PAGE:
Chapter published in:Give Constructions across Languages
Edited by Myriam Bouveret
[Constructional Approaches to Language 29] 2021
► pp. 55–72
Talking about giving
From experience to language in child language
How do children learn to think and talk about giving? Despite the central role such verbs and their associated dative constructions have played in linguistic and developmental theory, relatively few studies have focused on how the linguistic and conceptual underpinnings for giving events are first established. In this paper, we present a study of the earliest utterances and interactions involving transfer events, defined here as an intentional transfer of possession or control. We elaborate the structure of transfer scenes in terms of both its participant structure and its different temporal phases, and catalogue the kinds of linguistic constructions the participants use to negotiate and coordinate their plans and actions. We then present a longitudinal study of parent-child interactions from the Providence Corpus, in which we have coded transfer events for linguistic form (utterance, constructions, speaker), participant structure (giver, recipient, gift), event phase, and pragmatic function (self-initiated, cooperative initiation, request). Results highlight several patterns, with the child using increasingly better-formed language for each phase while also becoming an increasingly active participant in initiating and managing transfer scenes. This progression may indicate that the child has mastered the “script” of such interactions, where the predictable nature of the event structure provides a convenient entry point to language (Nelson 2007). We further observe extended interactions in which the phases above each involve multiple steps; in these situations, it may instead be the well-established language associated with simpler events that provides the conceptual scaffold for the child to grasp more complex events. Overall, our analysis illuminates how the complex event structure of giving, and the variety of ways of talking about it, provide the means for the concurrent development and mutual reinforcement of language and conceptualization.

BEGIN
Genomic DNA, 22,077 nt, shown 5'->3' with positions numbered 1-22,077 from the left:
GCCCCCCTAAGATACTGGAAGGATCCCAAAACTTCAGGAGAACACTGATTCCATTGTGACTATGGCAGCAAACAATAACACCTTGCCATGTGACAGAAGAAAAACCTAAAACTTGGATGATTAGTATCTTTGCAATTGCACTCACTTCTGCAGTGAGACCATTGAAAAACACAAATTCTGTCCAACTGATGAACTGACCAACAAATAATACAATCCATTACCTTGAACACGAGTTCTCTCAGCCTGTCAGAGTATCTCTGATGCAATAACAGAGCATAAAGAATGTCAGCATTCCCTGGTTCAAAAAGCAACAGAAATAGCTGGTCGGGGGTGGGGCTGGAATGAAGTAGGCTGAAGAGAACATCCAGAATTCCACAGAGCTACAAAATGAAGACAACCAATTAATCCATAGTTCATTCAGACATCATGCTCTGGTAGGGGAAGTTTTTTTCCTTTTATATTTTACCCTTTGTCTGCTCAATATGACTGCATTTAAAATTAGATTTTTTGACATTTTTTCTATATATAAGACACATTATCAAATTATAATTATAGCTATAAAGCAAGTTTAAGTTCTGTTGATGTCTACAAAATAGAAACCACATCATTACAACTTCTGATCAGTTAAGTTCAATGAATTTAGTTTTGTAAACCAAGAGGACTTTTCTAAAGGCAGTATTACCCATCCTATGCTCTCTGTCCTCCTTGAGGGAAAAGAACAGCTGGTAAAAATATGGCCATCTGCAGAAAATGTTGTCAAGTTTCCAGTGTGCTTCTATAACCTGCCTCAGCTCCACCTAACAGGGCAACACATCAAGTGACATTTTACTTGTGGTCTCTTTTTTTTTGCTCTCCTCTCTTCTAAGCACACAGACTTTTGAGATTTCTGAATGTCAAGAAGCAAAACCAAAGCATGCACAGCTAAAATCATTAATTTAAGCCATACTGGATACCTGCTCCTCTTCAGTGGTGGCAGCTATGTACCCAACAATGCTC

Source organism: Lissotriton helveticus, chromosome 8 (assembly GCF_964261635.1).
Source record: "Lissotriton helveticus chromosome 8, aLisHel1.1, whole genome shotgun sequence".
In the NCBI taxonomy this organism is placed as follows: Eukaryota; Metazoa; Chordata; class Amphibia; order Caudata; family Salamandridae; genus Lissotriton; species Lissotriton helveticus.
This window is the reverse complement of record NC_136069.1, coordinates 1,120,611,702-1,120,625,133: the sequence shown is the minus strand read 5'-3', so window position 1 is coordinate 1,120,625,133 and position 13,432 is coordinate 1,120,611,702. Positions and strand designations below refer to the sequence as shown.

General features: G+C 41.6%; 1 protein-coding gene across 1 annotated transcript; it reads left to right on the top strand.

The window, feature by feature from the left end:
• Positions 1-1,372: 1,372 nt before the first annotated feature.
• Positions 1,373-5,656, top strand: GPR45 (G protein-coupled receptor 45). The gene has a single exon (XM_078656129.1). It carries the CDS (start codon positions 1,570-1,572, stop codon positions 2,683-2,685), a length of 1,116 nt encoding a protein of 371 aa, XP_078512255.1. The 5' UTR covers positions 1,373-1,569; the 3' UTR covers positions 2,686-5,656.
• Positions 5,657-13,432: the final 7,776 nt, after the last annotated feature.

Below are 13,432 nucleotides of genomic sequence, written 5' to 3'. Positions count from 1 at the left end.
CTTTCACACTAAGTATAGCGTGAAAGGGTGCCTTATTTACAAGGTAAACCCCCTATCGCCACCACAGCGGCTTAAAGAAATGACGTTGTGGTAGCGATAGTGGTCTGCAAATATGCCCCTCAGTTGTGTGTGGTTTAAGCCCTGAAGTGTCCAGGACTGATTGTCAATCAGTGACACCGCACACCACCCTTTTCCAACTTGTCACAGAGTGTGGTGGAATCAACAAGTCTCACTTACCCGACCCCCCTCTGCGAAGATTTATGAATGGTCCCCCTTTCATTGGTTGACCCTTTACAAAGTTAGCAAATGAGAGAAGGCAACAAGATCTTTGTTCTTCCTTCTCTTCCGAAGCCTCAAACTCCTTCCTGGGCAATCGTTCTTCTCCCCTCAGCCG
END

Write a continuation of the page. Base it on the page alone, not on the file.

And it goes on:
- 1.Setting the stage: The development of give
- 1.1 Events in cognition and language
- 1.2Event-centered methodology
- 1.3Current goals
- 2.Data, representations and methods
- 2.2The giving scene
- 3.Detailed analyses
- 3.1From context to language: Contextual uptake of linguistic structure
- 3.2From language to concept
- 4.Joint action and interaction
Published online: 10 March 2021
(2013) Référence à soi et à l’interlocuteur chez des enfants francophones et anglo- phones et leurs parents. Ph.D. dissertation, Université Sorbonne Nouvelle – Paris 3.
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